Lt. Col. John McCrae (1872-1918) was born in Ontario and wrote Canada's beloved 15-line poem In Flanders Field (1915) while stationed in Flanders, Belgium during World War I.
McCrae threw away the first draft of the poem and a fellow officer retrieved it and submitted it to several publications in England. When published in Punch magazine with a rarely-used bold type, the poem became an immediate international success. Flanders Field inspired soldiers and struck a chord in the hearts of patriots at home.
McCrae was one of the 635,000 Canadians who enlisted. A caring artillery and medical officer, he was inspired by the Second Battle of Ypres, "17 days of Hades," he described in horror, as in the trenches he watched his close friend Lieutenant Alexis Helmer die of shrapnel wounds. McCrae buried his beloved friend amid poppies in a grave marked by a simple wooden cross. He then wrote the vibrant poem in 20 minutes.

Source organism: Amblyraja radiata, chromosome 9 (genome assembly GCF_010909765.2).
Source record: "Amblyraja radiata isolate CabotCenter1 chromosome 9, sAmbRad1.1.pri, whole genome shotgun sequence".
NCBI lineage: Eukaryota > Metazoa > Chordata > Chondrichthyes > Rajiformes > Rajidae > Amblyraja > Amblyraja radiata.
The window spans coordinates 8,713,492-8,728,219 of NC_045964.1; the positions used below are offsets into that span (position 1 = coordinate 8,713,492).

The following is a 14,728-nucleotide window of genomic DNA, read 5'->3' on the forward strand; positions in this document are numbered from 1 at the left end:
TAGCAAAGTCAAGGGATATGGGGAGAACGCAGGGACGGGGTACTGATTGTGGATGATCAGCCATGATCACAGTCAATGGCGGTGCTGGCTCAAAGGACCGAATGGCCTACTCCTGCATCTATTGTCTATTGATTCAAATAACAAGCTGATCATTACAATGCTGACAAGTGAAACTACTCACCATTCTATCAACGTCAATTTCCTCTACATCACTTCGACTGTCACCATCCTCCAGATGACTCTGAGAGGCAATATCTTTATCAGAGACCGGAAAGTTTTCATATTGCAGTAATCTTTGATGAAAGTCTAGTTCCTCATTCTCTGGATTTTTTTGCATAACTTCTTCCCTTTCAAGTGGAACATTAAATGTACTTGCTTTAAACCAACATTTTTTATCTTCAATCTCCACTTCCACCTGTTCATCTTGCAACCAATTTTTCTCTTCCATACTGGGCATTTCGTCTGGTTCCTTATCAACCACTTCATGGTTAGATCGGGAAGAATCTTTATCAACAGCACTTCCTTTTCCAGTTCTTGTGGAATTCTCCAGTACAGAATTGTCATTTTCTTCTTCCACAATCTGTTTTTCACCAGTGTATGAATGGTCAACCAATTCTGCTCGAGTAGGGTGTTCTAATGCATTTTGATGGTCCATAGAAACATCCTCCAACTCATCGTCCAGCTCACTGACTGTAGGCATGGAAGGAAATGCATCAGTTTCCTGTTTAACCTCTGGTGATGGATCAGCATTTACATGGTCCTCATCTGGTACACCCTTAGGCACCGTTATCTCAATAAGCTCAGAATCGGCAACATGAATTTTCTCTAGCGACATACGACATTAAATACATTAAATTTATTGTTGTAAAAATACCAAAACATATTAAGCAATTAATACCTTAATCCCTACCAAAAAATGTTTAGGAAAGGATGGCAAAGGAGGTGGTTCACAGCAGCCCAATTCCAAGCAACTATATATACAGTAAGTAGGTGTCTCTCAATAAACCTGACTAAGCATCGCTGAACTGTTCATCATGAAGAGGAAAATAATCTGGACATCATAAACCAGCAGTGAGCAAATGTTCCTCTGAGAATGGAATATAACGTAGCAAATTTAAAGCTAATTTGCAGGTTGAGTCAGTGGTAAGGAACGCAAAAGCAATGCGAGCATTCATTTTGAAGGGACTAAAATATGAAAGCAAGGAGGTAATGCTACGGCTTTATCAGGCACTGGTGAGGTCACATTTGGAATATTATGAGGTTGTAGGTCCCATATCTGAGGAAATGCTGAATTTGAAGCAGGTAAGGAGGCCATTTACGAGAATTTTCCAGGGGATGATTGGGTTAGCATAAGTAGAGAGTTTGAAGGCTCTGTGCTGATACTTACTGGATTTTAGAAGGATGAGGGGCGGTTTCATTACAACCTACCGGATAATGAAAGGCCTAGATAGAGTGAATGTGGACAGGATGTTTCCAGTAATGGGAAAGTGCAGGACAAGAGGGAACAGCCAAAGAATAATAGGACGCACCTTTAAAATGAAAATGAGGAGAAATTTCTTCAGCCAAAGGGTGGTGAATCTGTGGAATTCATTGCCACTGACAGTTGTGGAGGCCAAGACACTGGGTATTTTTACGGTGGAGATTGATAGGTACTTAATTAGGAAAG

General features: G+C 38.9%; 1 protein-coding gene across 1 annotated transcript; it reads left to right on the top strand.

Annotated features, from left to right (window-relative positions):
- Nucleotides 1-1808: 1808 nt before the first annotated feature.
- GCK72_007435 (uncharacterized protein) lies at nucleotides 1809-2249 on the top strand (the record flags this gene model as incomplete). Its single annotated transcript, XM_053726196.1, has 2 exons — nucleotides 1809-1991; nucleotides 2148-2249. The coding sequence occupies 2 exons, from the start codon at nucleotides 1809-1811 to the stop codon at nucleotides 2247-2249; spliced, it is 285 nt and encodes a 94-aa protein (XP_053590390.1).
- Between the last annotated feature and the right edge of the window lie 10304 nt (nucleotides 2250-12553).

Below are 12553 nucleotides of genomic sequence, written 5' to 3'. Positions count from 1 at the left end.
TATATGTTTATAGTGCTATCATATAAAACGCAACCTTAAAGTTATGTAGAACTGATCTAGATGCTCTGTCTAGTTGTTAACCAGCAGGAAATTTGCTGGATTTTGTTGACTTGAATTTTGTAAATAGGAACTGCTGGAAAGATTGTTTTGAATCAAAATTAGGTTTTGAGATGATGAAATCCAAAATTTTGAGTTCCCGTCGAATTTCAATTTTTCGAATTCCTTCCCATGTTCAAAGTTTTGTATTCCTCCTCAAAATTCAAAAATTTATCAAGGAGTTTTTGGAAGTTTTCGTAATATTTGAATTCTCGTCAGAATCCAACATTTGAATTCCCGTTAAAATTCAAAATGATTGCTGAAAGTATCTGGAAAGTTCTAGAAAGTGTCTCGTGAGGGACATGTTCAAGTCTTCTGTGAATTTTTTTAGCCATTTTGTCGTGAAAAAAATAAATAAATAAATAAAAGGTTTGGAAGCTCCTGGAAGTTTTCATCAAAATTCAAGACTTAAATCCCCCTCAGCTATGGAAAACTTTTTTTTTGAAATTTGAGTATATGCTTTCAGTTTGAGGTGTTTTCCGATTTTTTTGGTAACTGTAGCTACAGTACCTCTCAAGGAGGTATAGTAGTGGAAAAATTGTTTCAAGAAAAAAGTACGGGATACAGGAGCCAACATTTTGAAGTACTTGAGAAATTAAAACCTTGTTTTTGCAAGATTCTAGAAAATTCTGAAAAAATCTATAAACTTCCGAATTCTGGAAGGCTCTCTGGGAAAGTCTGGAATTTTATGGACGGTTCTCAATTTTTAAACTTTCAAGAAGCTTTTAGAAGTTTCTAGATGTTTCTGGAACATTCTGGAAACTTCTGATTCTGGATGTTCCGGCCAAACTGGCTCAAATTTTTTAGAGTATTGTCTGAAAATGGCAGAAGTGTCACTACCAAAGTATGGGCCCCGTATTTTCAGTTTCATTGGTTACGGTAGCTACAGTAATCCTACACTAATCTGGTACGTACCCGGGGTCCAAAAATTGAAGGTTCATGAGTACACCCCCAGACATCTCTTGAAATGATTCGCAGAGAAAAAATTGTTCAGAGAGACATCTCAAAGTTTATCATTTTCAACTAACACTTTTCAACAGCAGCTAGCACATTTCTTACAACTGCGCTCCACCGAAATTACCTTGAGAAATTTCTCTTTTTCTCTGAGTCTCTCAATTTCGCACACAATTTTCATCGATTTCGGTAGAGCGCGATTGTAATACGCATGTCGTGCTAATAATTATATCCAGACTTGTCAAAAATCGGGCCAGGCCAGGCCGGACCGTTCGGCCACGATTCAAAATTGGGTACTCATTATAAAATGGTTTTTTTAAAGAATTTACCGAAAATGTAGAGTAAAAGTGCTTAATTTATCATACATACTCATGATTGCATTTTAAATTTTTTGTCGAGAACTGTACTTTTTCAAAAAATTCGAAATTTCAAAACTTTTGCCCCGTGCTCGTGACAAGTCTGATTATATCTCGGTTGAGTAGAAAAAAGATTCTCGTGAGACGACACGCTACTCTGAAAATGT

Because of McCrae's inspiration, bright red poppies are still used by veterans around the world to honor and remember those who have died in wars. Millions of tiny red poppies are the living tribute and promise of remembrance for those who fight for freedom.
Remember and honor.